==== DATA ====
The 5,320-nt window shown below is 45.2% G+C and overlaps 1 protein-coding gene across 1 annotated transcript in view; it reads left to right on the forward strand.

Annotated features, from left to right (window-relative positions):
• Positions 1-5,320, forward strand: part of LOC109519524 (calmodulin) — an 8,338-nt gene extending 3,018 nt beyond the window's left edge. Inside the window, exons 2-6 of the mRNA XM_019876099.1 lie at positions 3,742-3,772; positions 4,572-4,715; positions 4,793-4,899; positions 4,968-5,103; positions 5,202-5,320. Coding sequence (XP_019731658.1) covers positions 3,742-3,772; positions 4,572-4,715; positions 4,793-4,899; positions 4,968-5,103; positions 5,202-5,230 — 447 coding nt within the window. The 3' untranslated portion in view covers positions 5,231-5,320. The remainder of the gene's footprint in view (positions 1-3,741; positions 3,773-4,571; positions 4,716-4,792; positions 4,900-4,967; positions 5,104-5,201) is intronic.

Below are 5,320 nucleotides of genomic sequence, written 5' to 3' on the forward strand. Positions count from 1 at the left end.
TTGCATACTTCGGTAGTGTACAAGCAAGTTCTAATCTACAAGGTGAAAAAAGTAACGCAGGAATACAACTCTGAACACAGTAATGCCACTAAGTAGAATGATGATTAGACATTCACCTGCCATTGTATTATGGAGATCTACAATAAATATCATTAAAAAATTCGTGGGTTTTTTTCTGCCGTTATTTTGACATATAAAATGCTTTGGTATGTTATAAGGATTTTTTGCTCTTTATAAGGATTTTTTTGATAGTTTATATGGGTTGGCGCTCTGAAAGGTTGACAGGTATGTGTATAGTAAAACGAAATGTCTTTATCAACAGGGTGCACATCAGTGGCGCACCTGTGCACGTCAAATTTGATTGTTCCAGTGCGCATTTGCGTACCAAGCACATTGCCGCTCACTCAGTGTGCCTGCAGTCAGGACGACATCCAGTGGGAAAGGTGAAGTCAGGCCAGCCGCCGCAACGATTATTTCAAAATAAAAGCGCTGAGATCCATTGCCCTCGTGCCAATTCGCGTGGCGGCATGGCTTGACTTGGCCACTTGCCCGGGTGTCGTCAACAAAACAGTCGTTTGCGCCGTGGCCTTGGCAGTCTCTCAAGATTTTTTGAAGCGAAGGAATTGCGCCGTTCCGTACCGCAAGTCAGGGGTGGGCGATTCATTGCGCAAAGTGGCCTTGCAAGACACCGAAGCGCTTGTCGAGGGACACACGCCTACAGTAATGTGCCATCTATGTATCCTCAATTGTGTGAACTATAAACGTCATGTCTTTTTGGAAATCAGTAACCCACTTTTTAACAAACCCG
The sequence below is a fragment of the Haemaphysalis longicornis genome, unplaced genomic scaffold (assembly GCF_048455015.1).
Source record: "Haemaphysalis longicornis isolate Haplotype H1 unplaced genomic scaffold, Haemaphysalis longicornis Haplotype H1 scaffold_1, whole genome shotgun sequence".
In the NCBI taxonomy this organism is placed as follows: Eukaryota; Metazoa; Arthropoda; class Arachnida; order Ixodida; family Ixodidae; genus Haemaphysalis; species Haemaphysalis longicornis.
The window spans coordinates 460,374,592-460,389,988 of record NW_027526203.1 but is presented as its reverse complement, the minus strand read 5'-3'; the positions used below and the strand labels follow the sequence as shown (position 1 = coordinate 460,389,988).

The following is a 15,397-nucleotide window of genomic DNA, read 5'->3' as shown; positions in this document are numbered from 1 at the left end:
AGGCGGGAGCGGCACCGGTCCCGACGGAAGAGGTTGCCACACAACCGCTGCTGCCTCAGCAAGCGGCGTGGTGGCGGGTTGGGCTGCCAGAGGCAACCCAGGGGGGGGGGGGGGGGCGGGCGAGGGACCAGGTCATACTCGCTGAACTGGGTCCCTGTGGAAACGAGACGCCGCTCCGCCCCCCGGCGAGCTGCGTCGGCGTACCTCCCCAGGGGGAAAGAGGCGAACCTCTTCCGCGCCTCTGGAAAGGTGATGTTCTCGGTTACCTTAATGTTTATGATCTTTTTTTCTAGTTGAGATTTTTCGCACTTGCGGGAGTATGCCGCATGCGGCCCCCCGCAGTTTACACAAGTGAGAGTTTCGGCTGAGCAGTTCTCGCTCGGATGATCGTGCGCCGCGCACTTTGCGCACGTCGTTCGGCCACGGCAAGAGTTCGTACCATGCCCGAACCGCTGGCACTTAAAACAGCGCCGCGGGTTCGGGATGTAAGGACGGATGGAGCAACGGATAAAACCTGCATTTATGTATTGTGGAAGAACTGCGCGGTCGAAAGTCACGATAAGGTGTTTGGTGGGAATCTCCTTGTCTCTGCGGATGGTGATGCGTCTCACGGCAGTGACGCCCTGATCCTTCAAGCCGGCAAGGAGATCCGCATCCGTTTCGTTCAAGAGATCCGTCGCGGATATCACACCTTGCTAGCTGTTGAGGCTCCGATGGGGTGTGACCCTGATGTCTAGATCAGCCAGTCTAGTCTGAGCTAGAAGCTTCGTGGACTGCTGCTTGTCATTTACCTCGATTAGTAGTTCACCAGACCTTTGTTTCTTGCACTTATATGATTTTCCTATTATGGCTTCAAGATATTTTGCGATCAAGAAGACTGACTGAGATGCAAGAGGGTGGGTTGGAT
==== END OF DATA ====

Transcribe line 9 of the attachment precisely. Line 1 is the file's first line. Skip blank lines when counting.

The window spans coordinates 460,374,592-460,389,988 of record NW_027526203.1 but is presented as its reverse complement, the minus strand read 5'-3'; the positions used below and the strand labels follow the sequence as shown (position 1 = coordinate 460,389,988).